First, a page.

Insights into Editorial: Hawkish move: On U.S. pullout from nuclear treaty
The US, which has long accused Russia of violating the INF treaty, formally announced it was suspending its obligations under the agreement.
The Donald Trump administration’s decision to withdraw from the Intermediate-Range Nuclear Forces (INF) treaty with Russia is a retrograde step.
It was Signed in 1987 by the US and USSR, it banned the use of short and medium-range missiles by both countries.
What is the I.N.F. Treaty and how did it come about?
The treaty resolved a crisis of the 1980s when the Soviet Union deployed a missile in Europe called the SS-20, capable of carrying three nuclear warheads.
The United States responded with cruise and Pershing II missiles based in Europe.
By the time, the then President Ronald Reagan of US and Mikhail S. Gorbachev of USSR, negotiated the deal to ban the weapons in 1987.
It barred both countries from deploying land-launched cruise missiles in the 500- to 5,500-km range.
However, Russia appears to have been covertly violating it in letter and spirit.
The U.S. in 2008 expressed concern over the Russian Novator 9M729 missile tests and in 2014 alleged that Russia was testing a ground-based cruise missile.
On what reasons US is backing its decision:
Mr. Trump, who scuppered the nuclear agreement with Iran, has hinted he would refuse to abide by a treaty that other parties were disregarding.
There is now a sense of alarm that the New Strategic Arms Reduction Treaty (START), which limits both countries arsenal of intercontinental ballistic missiles, and will lapse in 2021, might be scrapped next.
Yet, the U.S. response cannot be regarded as purely retaliatory.
Was Russia actually in breach of the treaty terms?
According to information dating to the Obama administration, it seems so. During the 2014 crisis in Ukraine, the United States accused Russia of violating the treaty by deploying prohibited tactical nuclear weapons designed to intimidate Europe and the former Soviet states that have aligned with the West.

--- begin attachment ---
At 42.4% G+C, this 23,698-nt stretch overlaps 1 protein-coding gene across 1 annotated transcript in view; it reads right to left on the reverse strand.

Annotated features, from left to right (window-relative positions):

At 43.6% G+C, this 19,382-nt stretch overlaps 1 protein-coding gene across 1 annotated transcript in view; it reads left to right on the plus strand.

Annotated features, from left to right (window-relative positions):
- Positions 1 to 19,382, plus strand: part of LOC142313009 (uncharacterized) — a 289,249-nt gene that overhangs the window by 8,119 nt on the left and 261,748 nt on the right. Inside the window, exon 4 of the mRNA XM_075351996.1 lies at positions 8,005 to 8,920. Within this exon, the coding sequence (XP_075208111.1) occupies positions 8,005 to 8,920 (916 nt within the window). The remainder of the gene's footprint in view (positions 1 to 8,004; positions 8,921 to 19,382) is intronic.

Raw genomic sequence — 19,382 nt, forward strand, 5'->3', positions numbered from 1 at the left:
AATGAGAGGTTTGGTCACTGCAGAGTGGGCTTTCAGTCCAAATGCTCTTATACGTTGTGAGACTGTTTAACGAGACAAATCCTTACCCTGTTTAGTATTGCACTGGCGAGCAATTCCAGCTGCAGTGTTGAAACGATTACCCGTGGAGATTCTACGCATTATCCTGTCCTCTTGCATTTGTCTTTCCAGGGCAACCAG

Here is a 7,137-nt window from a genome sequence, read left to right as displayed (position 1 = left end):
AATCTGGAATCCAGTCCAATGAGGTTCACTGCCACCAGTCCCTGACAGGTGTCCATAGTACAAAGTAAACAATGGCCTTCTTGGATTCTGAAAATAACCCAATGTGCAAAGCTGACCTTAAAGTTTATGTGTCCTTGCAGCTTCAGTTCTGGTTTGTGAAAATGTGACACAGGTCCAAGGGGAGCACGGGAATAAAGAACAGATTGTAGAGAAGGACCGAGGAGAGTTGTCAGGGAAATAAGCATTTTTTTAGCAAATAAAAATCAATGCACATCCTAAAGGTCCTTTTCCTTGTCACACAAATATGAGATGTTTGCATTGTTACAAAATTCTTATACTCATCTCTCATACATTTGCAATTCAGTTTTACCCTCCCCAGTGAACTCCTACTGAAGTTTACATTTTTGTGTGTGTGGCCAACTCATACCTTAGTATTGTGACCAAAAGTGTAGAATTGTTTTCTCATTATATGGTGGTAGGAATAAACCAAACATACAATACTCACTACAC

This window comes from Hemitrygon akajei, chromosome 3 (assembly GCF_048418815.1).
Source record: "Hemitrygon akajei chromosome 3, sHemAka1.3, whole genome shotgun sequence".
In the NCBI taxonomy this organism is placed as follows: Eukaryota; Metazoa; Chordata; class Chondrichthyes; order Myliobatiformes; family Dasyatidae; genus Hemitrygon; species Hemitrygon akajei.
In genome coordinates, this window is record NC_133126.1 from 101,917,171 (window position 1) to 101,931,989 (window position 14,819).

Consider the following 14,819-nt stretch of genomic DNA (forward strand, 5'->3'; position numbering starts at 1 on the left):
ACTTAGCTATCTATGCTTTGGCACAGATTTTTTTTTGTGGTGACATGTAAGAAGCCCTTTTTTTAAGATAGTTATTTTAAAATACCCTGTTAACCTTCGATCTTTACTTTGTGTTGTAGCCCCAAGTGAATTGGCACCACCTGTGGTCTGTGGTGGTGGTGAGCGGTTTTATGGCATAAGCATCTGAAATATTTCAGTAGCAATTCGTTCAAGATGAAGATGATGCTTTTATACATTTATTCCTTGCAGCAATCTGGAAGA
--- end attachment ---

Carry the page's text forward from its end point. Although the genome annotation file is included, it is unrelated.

President Obama personally informed President Putin of Russia in a letter that the United States believed the Russians were violating the treaty, but that he wanted to resolve the issue through dialogue and preserve the accord.
The Russians have said there is no violation.
But American officials say Moscow is all but openly deploying a prohibited missile that the West calls the SSC-8, a land-based cruise missile that could be threatening to European nations.
Russian officials put a newly modified version of that missile on display for a foreign audience for the first time in an attempt to rebut the accusations that the weapon violates the treaty.
Trump administration officials, who first signalled last year that they would withdraw the United States from the treaty, said the display was meaningless in allaying their concerns.
Is China obliged to honour the I.N.F. Treaty?
No, and it may be a greater concern to the Trump administration than Russia.
While the Chinese military is carving out a greater sphere of influence in the Western Pacific, the I.N.F. Treaty constrains the United States from placing short- and intermediate-range missiles on land near China as a deterrent.
For this and other reasons, Mr. Trump and his national security adviser, John R. Bolton, have called the I.N.F. Treaty outdated.
At the heart of this worrisome echo of the Cold War years is the changing balance of power in global nuclear politics heralded by China’s rise as a regional hegemon its growing arsenal poses a threat in the eyes of strategists in Washington.
In 2018, the U.S. Nuclear Posture Review noted that Beijing was steaming forward with the expansion of its cruise-missile arsenal, potentially neutralising the capability of American warships that could seek to approach the Chinese coastline during a standoff.
The United States and Russia suspended a crucial nuclear weapons treaty, a move that has sparked concerns of a budding arms race between the world’s two biggest nuclear powers.
Mr. Trump’s thinking may rest on the fact that he could now develop ground-launched missiles, and perhaps keep Moscow’s aggression in check through a military-posture superiority, and also save the exchequer some cash, for this option is cheaper than cruise missiles that can be fired from aircraft, ships, or submarines.
Withdrawing without exhausting all available diplomatic options to resolve the compliance dispute makes it more difficult for Washington to control the narrative around the collapse of the treaty, and allows Russia to pursue the development and deployment of intermediate-range systems without restriction.
Nevertheless, in pulling out of the INF, Washington is effectively throwing away leverage it may have had with Russia on an issue of global concern.